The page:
In December, Senate Health Committee Chairman Lamar AlexanderAndrew (Lamar) Lamar AlexanderOvernight Health Care: Senators target surprise medical bills | Group looks to allow Medicaid funds for substance abuse programs | FDA launches anti-vaping campaign for teens The Hill's Morning Report — Sponsored by United Against Nuclear Iran — Kavanaugh confirmation in sudden turmoil Cruz gets help from Senate GOP in face of serious challenge from O’Rourke MORE (R-Tenn.) and ranking member Patty MurrayPatricia (Patty) Lynn MurraySenate Dem: Republicans have 'predetermined' outcome of Kavanaugh hearing Sunday shows preview: Trump sells U.N. reorganizing and Kavanaugh allegations dominate Overnight Health Care: HHS diverts funds to pay for detaining migrant children | Health officials defend transfers | Lawmakers consider easing drug company costs in opioids deal MORE (D-Wash.) sent a letter to every governor and every state insurance commissioner in the country asking how the federal government can best partner with states on the front lines of the opioid crisis.

Combating the opioid epidemic has been a rare, bright spot of bipartisanship in the past, and lawmakers have continued that trend.

On Tuesday, Sens. Sheldon WhitehouseSheldon WhitehouseKavanaugh accuser agrees to testify next week Dem vows to probe 'why the FBI stood down' on Kavanaugh Senate Democrats increase pressure for FBI investigation of Kavanaugh MORE (D-R.I.) and Rob PortmanRobert (Rob) Jones PortmanGraham calls handling of Kavanaugh allegations 'a drive-by shooting' Overnight Health Care: Senators target surprise medical bills | Group looks to allow Medicaid funds for substance abuse programs | FDA launches anti-vaping campaign for teens Bipartisan group wants to lift Medicaid restriction on substance abuse treatment MORE (R-Ohio) released a follow-up bill to opioid legislation signed in 2016. The new bill, the Comprehensive Addiction and Recovery Act 2.0, would establish a three-day limit on prescribing opioids and let states waive restrictions on how often physicians can prescribe medicines to treat opioid addition, among other changes. It also includes more funding for treatment.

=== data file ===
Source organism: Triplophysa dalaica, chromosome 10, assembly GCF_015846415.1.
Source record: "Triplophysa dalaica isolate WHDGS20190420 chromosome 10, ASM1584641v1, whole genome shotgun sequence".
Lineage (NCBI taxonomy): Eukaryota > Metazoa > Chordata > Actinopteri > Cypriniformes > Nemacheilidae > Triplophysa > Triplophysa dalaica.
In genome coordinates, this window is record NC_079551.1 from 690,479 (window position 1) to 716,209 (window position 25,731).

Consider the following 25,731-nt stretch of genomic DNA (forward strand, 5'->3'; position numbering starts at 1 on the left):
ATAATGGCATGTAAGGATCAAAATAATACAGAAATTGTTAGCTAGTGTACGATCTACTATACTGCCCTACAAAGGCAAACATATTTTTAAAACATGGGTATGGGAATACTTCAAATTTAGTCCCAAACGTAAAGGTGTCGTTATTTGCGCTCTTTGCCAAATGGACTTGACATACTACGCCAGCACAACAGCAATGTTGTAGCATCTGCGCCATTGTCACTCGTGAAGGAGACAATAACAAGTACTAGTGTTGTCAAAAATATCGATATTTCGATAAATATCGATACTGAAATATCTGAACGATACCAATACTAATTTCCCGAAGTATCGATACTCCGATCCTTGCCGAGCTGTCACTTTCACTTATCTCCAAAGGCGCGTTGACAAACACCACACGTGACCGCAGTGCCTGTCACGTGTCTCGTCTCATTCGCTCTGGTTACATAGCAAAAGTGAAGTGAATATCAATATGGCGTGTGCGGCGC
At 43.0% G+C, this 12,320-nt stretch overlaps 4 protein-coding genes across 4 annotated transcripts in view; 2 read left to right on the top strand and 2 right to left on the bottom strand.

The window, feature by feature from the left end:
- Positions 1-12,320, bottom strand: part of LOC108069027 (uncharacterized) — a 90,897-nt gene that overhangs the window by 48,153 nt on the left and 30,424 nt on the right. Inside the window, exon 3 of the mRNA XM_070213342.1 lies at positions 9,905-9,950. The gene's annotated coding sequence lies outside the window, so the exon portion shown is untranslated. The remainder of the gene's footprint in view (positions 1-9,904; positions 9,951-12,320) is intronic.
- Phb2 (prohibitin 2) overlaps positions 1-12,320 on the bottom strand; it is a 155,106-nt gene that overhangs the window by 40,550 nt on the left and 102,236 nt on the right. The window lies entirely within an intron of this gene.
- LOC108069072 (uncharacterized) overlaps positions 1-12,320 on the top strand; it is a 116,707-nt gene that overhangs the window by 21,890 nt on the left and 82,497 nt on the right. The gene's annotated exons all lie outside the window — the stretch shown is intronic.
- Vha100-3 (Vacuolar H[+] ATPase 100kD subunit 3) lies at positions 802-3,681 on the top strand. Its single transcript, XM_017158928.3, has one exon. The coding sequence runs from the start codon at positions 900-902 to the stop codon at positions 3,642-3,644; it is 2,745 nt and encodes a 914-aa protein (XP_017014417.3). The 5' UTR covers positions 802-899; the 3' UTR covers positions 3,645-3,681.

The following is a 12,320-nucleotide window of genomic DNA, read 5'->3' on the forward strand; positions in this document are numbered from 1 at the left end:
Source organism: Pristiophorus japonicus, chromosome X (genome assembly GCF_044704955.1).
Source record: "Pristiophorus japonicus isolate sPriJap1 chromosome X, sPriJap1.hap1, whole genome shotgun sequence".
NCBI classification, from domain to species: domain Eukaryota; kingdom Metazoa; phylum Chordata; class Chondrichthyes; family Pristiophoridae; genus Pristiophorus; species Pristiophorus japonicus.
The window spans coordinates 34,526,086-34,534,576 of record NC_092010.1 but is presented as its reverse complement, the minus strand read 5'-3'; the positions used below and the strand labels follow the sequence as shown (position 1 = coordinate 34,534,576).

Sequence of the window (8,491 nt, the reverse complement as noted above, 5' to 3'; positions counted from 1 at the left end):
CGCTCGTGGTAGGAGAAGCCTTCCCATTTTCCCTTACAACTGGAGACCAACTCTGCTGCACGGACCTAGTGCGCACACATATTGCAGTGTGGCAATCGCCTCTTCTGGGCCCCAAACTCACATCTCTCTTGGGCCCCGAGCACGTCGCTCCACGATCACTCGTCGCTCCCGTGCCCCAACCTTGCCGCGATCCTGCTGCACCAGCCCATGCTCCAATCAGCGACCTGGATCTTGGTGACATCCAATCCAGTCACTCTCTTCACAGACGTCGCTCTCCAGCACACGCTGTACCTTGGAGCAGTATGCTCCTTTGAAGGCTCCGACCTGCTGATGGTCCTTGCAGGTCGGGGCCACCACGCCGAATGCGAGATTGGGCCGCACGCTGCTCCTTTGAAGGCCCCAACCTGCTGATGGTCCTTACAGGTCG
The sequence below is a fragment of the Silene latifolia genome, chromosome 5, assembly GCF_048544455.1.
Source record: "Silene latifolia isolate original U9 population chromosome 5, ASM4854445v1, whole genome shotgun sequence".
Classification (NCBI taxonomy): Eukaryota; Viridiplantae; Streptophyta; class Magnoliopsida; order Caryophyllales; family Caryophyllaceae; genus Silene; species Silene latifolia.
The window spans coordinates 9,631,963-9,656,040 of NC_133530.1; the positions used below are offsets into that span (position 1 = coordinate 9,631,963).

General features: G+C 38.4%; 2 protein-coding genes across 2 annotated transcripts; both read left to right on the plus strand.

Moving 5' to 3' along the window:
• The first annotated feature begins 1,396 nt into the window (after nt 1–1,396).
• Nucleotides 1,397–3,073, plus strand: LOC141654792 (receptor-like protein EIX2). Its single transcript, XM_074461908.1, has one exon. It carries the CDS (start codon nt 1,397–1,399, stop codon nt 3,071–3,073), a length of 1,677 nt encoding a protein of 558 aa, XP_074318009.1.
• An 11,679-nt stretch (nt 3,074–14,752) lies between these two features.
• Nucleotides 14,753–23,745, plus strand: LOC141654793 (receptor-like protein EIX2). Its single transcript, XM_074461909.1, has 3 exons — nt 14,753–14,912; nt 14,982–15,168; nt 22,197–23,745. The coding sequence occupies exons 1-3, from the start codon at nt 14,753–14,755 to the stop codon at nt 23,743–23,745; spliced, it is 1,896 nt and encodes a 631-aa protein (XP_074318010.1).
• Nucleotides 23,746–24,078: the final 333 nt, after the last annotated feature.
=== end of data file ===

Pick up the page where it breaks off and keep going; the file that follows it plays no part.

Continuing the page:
On the House side, Energy and Commerce Committee Chairman Greg WaldenGregory (Greg) Paul WaldenHouse GOP blocks Trump-supported drug pricing provision from spending bill GOP turns its fire on Google Hillicon Valley: Twitter chief faces GOP anger over bias | DOJ convenes meeting on bias claims | Rubio clashes with Alex Jones | DHS chief urges lawmakers to pass cyber bill | Sanders bill takes aim at Amazon MORE (R-Ore.) wants to see the chamber pass opioid legislation by Memorial Day weekend.

Alexander and Sen. Susan CollinsSusan Margaret CollinsKavanaugh accuser set to testify Thursday McConnell told Trump criticism of Kavanaugh accuser isn't helpful: report Dems see Kavanaugh saga as playing to their advantage MORE (R-Maine) are also continuing their talks on legislation aimed at stabilizing the ObamaCare insurance markets. Several lawmakers are working to tack it on to a broader government spending package that must be passed by March 23 to avoid a shutdown.



Thursday: The House Energy and Commerce Subcommittee on Oversight and Investigations hearing "examining U.S. public health preparedness for and response efforts to seasonal influenza."

Thursday: The Senate Health, Education, Labor and Pensions Committee hearing entitled "The Opioid Crisis: Leadership and Innovation in the states."